The logistics of tomorrow 

Our inner cities have a problem: they are congested. Not only do more and more people own a car, but 3.5 billion postal and parcel deliveries overload the streets every year. According to a forecast, this figure is expected to rise to 4.4 billion parcels a year by 2023.  

Our purchasing behavior has changed. We are increasingly buying online and have our orders delivered to our homes. Courier and parcel services take over the convenient delivery with their vans and bring each item individually to the front door.

Dr. Kai Kreisköther CEO of Ducktrain says that the so-called last mile in delivery traffic, i.e. final delivery, is the problem. Not just for packages: 

“Especially in city centres and densely populated areas we need new concepts to reduce traffic and environmental pollution.“

That’s why we developed Ducktrain, an automated, electric lightweight vehicle that increases the efficiency of last mile logistics by collaborating with people, while reducing emissions and thus contributing to livable cities. 

The need for conventional delivery vehicles in cities is eliminated and the inner-city transport logistics of tomorrow is raised to a new level of efficiency. 

Recycling – The key to sustainable development

There is a crucial problem with the number of electric vehicles and batteries that will come onto the market in the next few years: Batteries lose capacity over time and usage cycles. If their capacity drops below 80% State-of-Health, their use in electric vehicles no longer makes sense. 

But let us now think one step further: assuming the mobility turnaround continues to pick up speed – what will we do in a few years’ time with all those batteries and accumulators that no longer offer enough power for use in vehicles? 

2 principles for a more sustainable future of mobility: 2nd Life and Remanufacturing 

In order to make electric mobility sustainable, companies should already think about the future when developing an electric vehicle. As we have already noted, the concept of sustainability involves much more than just installing an electric drive train. 

Remanufacturing vs. recycling – a common goal 

In remanufacturing, the main focus is on the refurbishment of batteries. The lifespan of each component of a product should be extended and optimized. Intact parts and components are reused, while faulty or defective components are removed or replaced.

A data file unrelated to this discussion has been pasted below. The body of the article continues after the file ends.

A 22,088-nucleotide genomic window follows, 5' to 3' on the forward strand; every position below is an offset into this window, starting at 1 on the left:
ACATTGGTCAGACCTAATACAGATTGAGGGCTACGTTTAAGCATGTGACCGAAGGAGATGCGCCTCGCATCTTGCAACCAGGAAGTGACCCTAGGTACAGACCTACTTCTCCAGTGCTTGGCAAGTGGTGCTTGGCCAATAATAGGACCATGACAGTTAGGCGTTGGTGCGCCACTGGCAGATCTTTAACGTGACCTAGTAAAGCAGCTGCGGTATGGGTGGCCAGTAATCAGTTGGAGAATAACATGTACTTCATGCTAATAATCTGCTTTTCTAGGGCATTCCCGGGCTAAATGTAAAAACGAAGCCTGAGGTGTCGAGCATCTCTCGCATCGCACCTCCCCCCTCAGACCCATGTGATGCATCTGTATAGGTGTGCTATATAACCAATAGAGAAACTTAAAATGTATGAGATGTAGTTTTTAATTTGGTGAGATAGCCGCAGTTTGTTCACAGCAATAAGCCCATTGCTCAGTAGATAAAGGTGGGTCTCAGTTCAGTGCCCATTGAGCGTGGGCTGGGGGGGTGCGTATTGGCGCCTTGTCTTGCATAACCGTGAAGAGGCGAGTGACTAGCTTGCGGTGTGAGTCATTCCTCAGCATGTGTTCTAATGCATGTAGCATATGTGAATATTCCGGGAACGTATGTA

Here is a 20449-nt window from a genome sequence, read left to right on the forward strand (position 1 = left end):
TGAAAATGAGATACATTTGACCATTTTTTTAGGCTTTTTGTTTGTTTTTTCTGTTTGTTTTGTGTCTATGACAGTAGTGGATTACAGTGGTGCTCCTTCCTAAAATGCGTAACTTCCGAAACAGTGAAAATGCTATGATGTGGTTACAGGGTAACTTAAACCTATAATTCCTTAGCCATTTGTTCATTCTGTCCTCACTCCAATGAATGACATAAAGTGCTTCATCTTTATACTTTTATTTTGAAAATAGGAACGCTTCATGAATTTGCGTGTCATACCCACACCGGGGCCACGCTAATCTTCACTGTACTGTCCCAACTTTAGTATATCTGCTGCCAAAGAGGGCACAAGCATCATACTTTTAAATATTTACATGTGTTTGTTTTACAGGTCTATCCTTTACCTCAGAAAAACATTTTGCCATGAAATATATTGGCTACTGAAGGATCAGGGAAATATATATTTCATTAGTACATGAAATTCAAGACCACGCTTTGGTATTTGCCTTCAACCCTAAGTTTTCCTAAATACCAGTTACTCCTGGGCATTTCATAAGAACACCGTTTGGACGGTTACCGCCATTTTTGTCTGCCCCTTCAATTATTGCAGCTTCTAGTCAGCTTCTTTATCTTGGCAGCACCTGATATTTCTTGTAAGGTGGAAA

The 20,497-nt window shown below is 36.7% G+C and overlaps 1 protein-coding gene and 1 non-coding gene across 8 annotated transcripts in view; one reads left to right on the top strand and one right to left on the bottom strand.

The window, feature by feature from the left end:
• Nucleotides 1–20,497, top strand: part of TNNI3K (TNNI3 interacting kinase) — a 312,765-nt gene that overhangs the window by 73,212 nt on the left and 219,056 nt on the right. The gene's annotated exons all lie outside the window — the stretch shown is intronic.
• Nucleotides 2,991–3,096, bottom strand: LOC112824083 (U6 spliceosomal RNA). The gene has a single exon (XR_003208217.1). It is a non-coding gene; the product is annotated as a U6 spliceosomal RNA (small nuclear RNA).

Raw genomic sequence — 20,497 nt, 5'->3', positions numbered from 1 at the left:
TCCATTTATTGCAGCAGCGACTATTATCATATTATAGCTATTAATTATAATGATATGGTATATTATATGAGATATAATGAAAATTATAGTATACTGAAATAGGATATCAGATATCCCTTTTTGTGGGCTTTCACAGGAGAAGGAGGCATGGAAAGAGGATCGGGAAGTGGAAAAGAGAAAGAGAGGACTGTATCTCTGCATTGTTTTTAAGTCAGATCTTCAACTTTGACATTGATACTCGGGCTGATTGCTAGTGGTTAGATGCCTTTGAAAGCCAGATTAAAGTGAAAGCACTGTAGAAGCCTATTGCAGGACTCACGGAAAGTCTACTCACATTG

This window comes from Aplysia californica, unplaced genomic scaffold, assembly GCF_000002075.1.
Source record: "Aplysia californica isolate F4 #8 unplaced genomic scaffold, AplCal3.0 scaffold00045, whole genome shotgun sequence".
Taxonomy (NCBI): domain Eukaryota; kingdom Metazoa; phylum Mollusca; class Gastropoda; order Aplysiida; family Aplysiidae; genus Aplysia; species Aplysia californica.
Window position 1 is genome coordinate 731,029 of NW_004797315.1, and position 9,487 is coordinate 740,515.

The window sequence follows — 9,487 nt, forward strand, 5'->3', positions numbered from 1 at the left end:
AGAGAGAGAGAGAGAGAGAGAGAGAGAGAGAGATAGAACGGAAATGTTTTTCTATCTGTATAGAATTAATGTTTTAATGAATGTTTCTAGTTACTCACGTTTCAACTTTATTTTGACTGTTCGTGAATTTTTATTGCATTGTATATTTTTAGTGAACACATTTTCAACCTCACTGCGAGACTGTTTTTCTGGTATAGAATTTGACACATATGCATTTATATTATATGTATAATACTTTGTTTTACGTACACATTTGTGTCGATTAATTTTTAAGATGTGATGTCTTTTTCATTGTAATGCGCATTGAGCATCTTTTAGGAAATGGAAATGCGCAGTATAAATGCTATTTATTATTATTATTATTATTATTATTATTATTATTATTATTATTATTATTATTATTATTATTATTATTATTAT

While remanufacturing preserves the shape of a product, recycling involves breaking the product down into its components and melting them or processing them into new shapes. In any case, the aim is to extend and optimize the life cycle of the lithium-ion battery and its components in order to achieve a more sustainable use of our resources and ultimately a sustainable mobility.

“My vision is to sustainably recycle used lithium-ion batteries from electric vehicles. This requires a holistic approach and both technical and economic issues must be solved on the way to achieving this goal..“

says Dr. Sarah Fluchs.

The holistic view of development, production and reuse is also reflected in our remanufacturing projects. Together with customers, Sarah and her team develop solutions to provide answers today to the questions of tomorrow. 

About PEM Motion

The PEM Aachen GmbH (since 2019: PEM Motion) was founded in 2014 in the context of the StreetScooter development as a spin-off of the Chair of Production Technology for Electromobility Components of Prof. Achim Kampker at the RWTH Aachen University (PEM) with the aim to make the gained knowledge accessible to other companies and thus to contribute to the mobility and energy turnaround. From a small team of innovative thinking engineers, a company with over 90 employees has emerged, which today cooperates worldwide with automobile manufacturers, mobility providers, suppliers and start-ups to realize the mobility of the future today. 

Further information about electrification and remanufacturing can also be found at: